Border Patrol Beagle Defends Us Against African Swine Fever
Department of Homeland Security’s U.S. Customs and Border Protection
It was just a regular day at work at the airport for the 6-year-old Beagle when the USDA declared the dog a hero.

Every day, the U.S. Customs and Border Patrol (CBP) at one of the world's busiest airports blocks banned items from getting into the country. But on this particular flight from Ecuador, a Beagle named Hardy, that works at Atlanta's Hartsfield-Jackson International Airport, was able to sniff out sometime very unusual.

Trained as a detector dog for the Beagle Brigade for the U.S. Department of Agriculture (USDA), Hardy was tasked to search for agricultural products that are not supposed to enter the United States. He was able to smell one luggage that had a two-pound roasted pig's head. It was not to enter U.S. soil.

Prohibiting Pork Products

Pork products are apparently on the USDA and the CBP's list of banned items. Some food products and produce like fruits and vegetables are, in fact, required to be declared when entering the United States to ensure that visitors to the country won't bring in diseases from these products.

The USDA said in its press release that Hardy was able to alert officials about the roasted pig that could be a carrier of the African Swine Fever. The disease has a deadly effect on all kinds of pigs and could have grave repercussions in the pork and farming industry, should there be a contamination.

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Best Defense for Protecting the U.S.

The hero Sniffer Dog Hardy
Department of Homeland Security’s U.S. Customs and Border Protection

The agency commended Hardy for the working dog's quick action and vigilance. The Beagle safeguarded the U.S. against animal diseases.

According to the CBP, Beagles like Hardy are the country's best defense against animal diseases from foreign lands. Hardy's action also showed the tremendous work that K-9 dogs contribute to the country.

But before the members of the border patrol took the roasted pig to be destroyed, Hardy was able to pose next to it like a trophy. The 6-year-old K-9 smiled for the cameras and showed that he's mighty proud of what he's done.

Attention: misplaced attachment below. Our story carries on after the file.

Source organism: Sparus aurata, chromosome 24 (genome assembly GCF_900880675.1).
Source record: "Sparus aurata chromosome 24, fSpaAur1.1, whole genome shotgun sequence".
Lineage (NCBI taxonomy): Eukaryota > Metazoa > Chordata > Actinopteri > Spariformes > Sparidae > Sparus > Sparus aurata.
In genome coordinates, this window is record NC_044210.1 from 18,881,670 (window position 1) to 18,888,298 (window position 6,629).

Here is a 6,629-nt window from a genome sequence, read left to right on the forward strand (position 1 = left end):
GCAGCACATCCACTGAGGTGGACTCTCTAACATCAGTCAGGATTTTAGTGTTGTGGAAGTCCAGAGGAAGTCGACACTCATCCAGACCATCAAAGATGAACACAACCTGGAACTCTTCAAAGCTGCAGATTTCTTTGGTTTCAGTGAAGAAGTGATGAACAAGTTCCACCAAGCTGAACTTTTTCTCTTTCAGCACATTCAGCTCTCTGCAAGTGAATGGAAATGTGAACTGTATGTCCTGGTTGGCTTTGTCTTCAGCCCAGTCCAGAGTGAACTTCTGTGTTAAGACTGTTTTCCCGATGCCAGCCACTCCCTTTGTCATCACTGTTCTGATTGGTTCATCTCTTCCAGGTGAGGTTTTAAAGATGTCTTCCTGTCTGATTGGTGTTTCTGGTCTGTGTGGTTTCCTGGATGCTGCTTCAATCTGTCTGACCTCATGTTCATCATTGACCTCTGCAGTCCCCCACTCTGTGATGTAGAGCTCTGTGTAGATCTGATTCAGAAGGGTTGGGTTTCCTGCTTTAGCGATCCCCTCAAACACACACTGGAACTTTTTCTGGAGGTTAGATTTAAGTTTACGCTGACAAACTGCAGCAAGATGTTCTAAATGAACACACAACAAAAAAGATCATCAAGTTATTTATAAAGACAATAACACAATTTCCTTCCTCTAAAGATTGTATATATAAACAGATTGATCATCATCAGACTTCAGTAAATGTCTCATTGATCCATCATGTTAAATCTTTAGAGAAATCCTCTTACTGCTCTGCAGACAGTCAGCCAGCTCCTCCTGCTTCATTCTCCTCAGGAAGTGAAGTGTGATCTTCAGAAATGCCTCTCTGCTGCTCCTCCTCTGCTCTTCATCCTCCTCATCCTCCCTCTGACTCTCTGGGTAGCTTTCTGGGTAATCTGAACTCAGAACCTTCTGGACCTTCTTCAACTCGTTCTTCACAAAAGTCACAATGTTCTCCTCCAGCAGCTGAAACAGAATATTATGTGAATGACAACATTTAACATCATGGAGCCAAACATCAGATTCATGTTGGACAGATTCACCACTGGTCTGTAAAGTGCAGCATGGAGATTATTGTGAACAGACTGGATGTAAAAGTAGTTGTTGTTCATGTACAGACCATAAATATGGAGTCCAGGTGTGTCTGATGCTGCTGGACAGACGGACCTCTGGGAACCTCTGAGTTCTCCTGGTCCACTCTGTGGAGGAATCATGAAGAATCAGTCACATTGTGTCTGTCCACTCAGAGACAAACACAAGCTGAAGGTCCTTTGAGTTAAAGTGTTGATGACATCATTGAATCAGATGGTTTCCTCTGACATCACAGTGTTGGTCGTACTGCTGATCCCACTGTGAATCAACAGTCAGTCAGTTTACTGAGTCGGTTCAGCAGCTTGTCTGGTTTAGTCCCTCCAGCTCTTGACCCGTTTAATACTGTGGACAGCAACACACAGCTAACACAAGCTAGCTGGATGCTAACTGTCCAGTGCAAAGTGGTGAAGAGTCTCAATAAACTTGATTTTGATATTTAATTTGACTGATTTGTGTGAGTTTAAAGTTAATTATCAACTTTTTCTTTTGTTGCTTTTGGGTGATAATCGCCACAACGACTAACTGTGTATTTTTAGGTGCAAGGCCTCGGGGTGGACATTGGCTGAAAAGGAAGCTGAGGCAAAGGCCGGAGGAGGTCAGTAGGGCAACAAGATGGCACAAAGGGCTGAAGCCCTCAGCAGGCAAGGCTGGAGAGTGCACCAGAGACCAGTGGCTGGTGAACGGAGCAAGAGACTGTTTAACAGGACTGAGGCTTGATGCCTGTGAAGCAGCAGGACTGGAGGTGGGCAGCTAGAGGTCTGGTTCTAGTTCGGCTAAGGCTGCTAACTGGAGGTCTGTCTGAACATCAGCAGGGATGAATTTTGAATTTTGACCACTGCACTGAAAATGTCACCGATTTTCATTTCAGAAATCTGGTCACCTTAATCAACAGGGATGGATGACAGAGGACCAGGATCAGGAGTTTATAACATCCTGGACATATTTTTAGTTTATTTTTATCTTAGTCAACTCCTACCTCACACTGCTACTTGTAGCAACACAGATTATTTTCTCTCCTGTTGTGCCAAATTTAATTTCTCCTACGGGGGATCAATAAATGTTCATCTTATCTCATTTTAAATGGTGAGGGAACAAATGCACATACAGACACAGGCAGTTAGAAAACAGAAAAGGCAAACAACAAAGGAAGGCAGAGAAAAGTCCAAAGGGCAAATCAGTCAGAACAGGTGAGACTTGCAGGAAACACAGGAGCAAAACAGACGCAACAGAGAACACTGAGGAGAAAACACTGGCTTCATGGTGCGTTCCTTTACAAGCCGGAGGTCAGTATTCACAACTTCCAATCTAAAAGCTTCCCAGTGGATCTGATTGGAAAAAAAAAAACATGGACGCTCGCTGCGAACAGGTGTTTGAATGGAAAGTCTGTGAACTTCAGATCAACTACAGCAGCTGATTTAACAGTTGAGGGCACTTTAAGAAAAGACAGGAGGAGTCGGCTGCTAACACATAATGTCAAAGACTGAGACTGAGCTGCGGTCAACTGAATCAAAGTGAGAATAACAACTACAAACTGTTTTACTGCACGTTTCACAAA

Though Harvey might have loved to eat the intercepted cooked food, it could still be harmful to his health. Hopefully, he received a different tasty reward for his good work.

The Beagles Brigade

Hardy joined the Beagles Brigade in 2015 and received his training at the Newnan National Detectors Dog Training Center (NDDTC). These dogs average at least 75,000 interceptions, blocks, and seizures of banned agricultural every year.

According to How Stuff Works, other countries have been inspired to form its own Beagle Brigade. In fact, NDDTC has been training, certifying and validating the skills of the dogs to work in countries like Japan, Canada, Chile, and Mexico.

Beatles have been originally bred for hunting rabbits. They have a keen sense of smell that can work even better than scientific instruments. So, they are particularly fit for their job as border patrol checkers. Aside from their noses, Beagles also have a friendly demeanor and temperament. They can work with humans quite well and aren’t also too big nor too small for their size.

With proper training, these animals are able to distinguish food items that are banned and not banned. According to CNN, these Beagles have a 90 percent rate of success and can learn to detect 50 different types of smells.

The Beagles that arrive at NDDTC for training come from animal shelters, private individuals or breeders. K-9 members are expected to be of service until they are 10 years old. Once they are retired, their handlers adopt them or put them in a proper home with their new forever family.

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Camden Savage is a Phoenix based writer, vegan, cupcake addict and dog lover. Years in the animal rescue trenches have taught her every aspect of dog ownership from behavioral problems, personality and breed specific trait differences of all dogs.